When business thinking about leveraging big data and analytics ask how to get going, they often are advised to begin with Hadoop, Apache Software’s open source data storage and processing framework.
There are a number of reasons Hadoop is an appealing alternative. Not only does the platform offer both dispersed computing and computational capabilities at a reasonably low cost, it has the ability to scale to meet the awaited exponential increase in data created by mobile technology, social media, the Web of Things, and other emerging digital technologies.
These benefits, together with strong word of mouth and prominent implementations by companies such as Facebook, Yahoo, and various Fortune 50 giants, is driving adoption of Hadoop.
Research firm Researchbeam in March forecast the worldwide Hadoop market to grow to $50 billion in 2020 from $1.5 billion in 2012. The majority of that money will be spent on services offered by commercial Hadoop experts such as Cloudera, Hortonworks, and MapR Technologies.
But not all data researchers are getting on board the Hadoop train. In fact, many have jumped off. In a recent study of data scientists on the barriers to big data analytics, supplier Paradigm4 reports that more than three-quarters (76 %) of the researchers who stated they have actually utilized Hadoop or Glow (the computational framework improved top of the Hadoop distributed file system) cite “significant limitations” to their use.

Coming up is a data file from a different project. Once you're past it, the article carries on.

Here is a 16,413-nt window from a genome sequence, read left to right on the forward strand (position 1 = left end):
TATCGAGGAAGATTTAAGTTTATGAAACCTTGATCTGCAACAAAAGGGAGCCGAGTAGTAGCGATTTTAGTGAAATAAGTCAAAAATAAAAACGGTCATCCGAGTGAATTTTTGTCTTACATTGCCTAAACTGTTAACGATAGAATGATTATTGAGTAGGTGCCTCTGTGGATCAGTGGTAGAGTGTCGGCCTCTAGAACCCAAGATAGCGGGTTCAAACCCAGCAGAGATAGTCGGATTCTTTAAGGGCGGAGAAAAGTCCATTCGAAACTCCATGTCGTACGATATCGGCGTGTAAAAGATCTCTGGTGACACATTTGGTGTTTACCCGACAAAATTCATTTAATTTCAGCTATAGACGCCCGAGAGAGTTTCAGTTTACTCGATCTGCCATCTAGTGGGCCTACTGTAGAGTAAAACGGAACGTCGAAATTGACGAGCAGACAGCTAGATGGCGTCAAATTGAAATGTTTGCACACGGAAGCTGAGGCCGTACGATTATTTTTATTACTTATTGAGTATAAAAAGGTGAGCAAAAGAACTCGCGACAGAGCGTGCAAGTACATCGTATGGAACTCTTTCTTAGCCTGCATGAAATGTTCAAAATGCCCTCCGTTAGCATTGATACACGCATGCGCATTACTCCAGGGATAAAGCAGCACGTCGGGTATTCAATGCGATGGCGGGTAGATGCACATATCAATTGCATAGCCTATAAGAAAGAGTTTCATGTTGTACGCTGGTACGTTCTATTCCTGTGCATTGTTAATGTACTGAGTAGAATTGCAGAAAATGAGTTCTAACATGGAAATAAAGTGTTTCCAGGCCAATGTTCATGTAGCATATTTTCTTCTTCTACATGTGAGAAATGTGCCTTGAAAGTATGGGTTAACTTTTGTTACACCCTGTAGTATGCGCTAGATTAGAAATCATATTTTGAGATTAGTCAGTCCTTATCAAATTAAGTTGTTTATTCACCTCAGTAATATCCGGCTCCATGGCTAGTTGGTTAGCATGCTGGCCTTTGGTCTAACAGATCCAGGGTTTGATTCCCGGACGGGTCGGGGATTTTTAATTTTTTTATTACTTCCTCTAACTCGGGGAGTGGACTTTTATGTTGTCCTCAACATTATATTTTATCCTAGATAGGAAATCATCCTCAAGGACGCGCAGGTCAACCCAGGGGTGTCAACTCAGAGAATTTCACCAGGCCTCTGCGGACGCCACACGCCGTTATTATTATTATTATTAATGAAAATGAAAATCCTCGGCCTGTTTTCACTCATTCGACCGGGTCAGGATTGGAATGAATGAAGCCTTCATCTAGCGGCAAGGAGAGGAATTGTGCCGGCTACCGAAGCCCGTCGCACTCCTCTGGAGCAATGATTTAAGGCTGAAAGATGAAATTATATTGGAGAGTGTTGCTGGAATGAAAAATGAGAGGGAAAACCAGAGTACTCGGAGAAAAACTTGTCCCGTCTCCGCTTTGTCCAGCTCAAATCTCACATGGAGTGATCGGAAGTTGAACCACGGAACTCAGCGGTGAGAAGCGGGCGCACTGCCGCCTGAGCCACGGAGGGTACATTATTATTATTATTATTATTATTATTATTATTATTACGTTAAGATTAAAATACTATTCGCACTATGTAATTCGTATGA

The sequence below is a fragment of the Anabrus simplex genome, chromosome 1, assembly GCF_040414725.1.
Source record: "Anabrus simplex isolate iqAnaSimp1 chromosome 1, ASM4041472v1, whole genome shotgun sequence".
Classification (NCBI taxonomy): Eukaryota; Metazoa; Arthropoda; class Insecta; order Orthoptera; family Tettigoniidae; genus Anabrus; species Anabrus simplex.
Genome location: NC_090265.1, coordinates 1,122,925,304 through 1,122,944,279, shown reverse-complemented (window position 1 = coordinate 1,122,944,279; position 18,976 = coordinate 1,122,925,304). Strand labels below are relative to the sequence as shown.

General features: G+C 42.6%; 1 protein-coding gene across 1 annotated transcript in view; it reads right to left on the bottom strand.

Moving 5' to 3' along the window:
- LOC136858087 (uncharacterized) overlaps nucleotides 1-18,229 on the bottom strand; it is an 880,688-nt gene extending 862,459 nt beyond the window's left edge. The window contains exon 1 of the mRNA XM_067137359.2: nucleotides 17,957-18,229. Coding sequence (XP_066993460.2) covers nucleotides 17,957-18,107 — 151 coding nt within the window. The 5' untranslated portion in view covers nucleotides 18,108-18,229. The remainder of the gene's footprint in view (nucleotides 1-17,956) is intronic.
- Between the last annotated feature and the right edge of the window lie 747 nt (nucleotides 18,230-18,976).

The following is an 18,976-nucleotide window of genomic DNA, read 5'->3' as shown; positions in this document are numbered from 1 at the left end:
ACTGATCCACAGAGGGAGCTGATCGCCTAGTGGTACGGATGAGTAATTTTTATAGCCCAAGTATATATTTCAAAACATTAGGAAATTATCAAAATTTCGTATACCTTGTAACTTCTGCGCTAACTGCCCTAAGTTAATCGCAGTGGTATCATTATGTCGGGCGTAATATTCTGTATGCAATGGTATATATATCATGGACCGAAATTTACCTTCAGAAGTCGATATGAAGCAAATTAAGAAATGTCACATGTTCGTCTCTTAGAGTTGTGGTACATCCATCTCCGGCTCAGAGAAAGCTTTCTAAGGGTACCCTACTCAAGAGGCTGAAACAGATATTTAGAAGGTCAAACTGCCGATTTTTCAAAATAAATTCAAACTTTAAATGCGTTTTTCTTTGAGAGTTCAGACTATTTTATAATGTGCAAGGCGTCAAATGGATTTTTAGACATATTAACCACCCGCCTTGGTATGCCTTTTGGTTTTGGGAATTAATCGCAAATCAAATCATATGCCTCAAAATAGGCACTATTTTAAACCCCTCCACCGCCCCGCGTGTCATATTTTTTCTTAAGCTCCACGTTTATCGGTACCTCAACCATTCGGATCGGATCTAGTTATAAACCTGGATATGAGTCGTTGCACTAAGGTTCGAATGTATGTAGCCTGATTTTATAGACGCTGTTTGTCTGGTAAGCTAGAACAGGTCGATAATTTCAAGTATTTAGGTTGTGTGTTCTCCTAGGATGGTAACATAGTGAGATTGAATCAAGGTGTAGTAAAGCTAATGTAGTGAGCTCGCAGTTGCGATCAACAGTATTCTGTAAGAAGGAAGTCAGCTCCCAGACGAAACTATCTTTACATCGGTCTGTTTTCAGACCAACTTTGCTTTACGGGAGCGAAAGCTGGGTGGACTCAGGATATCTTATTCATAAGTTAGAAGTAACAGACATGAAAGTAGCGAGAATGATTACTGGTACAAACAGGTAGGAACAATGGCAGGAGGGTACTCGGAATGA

Particularly, 39 % of participants stated Hadoop takes too much effort to program, while 37 % said it was “too slow for interactive, ad hoc questions.” Another 30 % knocked Hadoop as being too slow-moving for real-time analytics. And more than one-third (35 %) of data researchers surveyed who have actually used Hadoop and Spark stated they have actually stopped utilizing them.
Granted, this survey is from a supplier that’s offering “even more” than Hadoop. However the factors provided by respondents discussing their discontentment with Hadoop are grounded in real issues as opposed to supplier buzz.
Take response time. If you’re planning to produce complicated analytics or real-time analytics, Hadoop most likely isn’t the platform for you. Nevertheless, analytical services for which response time takes a back seat to accuracy and lasting insights.
Some of the scientists who stopped making use of Hadoop simply may have selected it for the wrong job– such as real-time analytics– in the first place. For them, proceeding only makes good sense.
Another prospective source of dissatisfaction with Hadoop (that wasn’t mirrored in the Paradigm4 study) is expense. Enterprises that enter into Hadoop thinking it’s going to be free or low-cost because it’s open source normally get a big surprise. And they normally wind up paying by contracting with a Hadoop services vendor or working with qualified Hadoop developers and experts to work in-house, and already introducing misguided Hadoop jobs that trigger them to fall back rivals.
Early adopters of Hadoop who ended up being disappointed may have been victims of the first wave of Hadoop hype. The progressive maturation of big data and analytics innovations, in addition to better-educated customers, ought to make it simpler for business to select the best analytics option.
It’s really about exactly what you’re trying to do that identifies whether the tool suffices for the job.
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